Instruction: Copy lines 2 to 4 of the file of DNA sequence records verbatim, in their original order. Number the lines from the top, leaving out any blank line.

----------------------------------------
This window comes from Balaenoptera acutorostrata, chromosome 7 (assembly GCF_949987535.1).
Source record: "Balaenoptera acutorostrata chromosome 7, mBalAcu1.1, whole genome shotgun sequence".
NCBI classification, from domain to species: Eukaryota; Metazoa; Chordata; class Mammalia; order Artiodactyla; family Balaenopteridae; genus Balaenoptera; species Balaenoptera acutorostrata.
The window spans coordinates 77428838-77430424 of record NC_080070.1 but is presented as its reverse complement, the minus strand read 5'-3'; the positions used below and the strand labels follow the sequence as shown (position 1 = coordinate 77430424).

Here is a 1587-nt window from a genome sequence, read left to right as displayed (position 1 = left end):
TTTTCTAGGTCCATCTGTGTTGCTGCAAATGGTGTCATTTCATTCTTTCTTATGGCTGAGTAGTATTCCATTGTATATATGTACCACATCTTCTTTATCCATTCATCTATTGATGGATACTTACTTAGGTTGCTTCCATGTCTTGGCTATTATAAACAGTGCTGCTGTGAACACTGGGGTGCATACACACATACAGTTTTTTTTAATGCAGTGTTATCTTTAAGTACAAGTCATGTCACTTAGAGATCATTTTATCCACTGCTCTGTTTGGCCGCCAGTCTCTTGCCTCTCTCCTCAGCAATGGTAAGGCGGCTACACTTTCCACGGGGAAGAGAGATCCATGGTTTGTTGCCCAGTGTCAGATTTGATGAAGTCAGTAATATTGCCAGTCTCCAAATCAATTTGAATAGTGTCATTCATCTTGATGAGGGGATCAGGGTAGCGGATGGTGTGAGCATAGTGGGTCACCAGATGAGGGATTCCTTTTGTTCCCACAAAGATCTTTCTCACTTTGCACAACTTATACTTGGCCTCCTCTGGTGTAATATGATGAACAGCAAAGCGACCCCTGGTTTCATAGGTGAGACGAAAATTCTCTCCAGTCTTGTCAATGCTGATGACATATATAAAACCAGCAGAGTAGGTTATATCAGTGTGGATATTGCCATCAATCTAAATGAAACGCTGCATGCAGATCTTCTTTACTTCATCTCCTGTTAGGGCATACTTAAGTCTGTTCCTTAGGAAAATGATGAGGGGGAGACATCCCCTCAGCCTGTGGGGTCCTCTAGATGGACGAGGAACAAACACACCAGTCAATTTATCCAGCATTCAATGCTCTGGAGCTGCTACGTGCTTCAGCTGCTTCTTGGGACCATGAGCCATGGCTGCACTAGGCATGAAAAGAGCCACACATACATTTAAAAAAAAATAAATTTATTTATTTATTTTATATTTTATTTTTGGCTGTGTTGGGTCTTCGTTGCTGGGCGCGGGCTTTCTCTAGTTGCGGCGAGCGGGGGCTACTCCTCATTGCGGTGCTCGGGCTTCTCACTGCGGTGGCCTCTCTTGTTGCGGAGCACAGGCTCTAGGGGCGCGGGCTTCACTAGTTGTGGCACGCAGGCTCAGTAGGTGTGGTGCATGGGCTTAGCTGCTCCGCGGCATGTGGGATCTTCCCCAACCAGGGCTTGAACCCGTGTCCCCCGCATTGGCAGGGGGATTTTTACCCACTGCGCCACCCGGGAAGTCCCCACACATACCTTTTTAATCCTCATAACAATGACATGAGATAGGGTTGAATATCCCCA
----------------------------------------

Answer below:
Source record: "Balaenoptera acutorostrata chromosome 7, mBalAcu1.1, whole genome shotgun sequence".
NCBI classification, from domain to species: Eukaryota; Metazoa; Chordata; class Mammalia; order Artiodactyla; family Balaenopteridae; genus Balaenoptera; species Balaenoptera acutorostrata.
The window spans coordinates 77428838-77430424 of record NC_080070.1 but is presented as its reverse complement, the minus strand read 5'-3'; the positions used below and the strand labels follow the sequence as shown (position 1 = coordinate 77430424).